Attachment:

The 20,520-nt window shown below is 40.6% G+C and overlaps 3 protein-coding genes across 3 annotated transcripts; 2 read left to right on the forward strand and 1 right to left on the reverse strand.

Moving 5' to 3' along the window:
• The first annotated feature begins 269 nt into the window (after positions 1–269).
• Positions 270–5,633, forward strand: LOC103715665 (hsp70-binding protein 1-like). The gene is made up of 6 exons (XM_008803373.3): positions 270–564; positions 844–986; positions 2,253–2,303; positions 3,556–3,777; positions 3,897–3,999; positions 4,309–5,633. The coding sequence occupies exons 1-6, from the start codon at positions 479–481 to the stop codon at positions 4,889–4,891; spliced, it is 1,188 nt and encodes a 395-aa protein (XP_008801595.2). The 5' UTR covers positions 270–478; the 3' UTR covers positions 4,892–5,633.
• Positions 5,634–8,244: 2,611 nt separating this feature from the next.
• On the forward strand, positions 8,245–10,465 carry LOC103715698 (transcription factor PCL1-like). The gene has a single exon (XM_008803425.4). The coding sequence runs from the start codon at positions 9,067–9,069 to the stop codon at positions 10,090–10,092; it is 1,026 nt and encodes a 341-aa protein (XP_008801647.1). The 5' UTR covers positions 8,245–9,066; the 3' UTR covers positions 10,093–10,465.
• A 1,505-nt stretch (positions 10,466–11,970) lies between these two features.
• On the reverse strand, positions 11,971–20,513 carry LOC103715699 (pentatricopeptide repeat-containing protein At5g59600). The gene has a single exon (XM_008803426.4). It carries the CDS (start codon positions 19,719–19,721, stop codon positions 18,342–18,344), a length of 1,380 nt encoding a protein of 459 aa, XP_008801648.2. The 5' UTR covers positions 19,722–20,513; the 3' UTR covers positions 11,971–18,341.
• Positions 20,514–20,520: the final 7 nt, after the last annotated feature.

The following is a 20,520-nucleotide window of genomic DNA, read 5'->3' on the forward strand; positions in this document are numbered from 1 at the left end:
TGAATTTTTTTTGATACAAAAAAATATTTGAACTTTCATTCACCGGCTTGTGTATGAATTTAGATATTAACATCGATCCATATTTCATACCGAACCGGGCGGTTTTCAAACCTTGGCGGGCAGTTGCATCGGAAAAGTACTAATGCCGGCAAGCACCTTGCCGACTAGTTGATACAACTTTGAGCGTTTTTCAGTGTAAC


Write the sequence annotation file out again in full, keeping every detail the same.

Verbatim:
The 20,520-nt window shown below is 40.6% G+C and overlaps 3 protein-coding genes across 3 annotated transcripts; 2 read left to right on the forward strand and 1 right to left on the reverse strand.

Moving 5' to 3' along the window:
• The first annotated feature begins 269 nt into the window (after positions 1–269).
• Positions 270–5,633, forward strand: LOC103715665 (hsp70-binding protein 1-like). The gene is made up of 6 exons (XM_008803373.3): positions 270–564; positions 844–986; positions 2,253–2,303; positions 3,556–3,777; positions 3,897–3,999; positions 4,309–5,633. The coding sequence occupies exons 1-6, from the start codon at positions 479–481 to the stop codon at positions 4,889–4,891; spliced, it is 1,188 nt and encodes a 395-aa protein (XP_008801595.2). The 5' UTR covers positions 270–478; the 3' UTR covers positions 4,892–5,633.
• Positions 5,634–8,244: 2,611 nt separating this feature from the next.
• On the forward strand, positions 8,245–10,465 carry LOC103715698 (transcription factor PCL1-like). The gene has a single exon (XM_008803425.4). The coding sequence runs from the start codon at positions 9,067–9,069 to the stop codon at positions 10,090–10,092; it is 1,026 nt and encodes a 341-aa protein (XP_008801647.1). The 5' UTR covers positions 8,245–9,066; the 3' UTR covers positions 10,093–10,465.
• A 1,505-nt stretch (positions 10,466–11,970) lies between these two features.
• On the reverse strand, positions 11,971–20,513 carry LOC103715699 (pentatricopeptide repeat-containing protein At5g59600). The gene has a single exon (XM_008803426.4). It carries the CDS (start codon positions 19,719–19,721, stop codon positions 18,342–18,344), a length of 1,380 nt encoding a protein of 459 aa, XP_008801648.2. The 5' UTR covers positions 19,722–20,513; the 3' UTR covers positions 11,971–18,341.
• Positions 20,514–20,520: the final 7 nt, after the last annotated feature.

The following is a 20,520-nucleotide window of genomic DNA, read 5'->3' on the forward strand; positions in this document are numbered from 1 at the left end:
TGAATTTTTTTTGATACAAAAAAATATTTGAACTTTCATTCACCGGCTTGTGTATGAATTTAGATATTAACATCGATCCATATTTCATACCGAACCGGGCGGTTTTCAAACCTTGGCGGGCAGTTGCATCGGAAAAGTACTAATGCCGGCAAGCACCTTGCCGACTAGTTGATACAACTTTGAGCGTTTTTCAGTGTAAC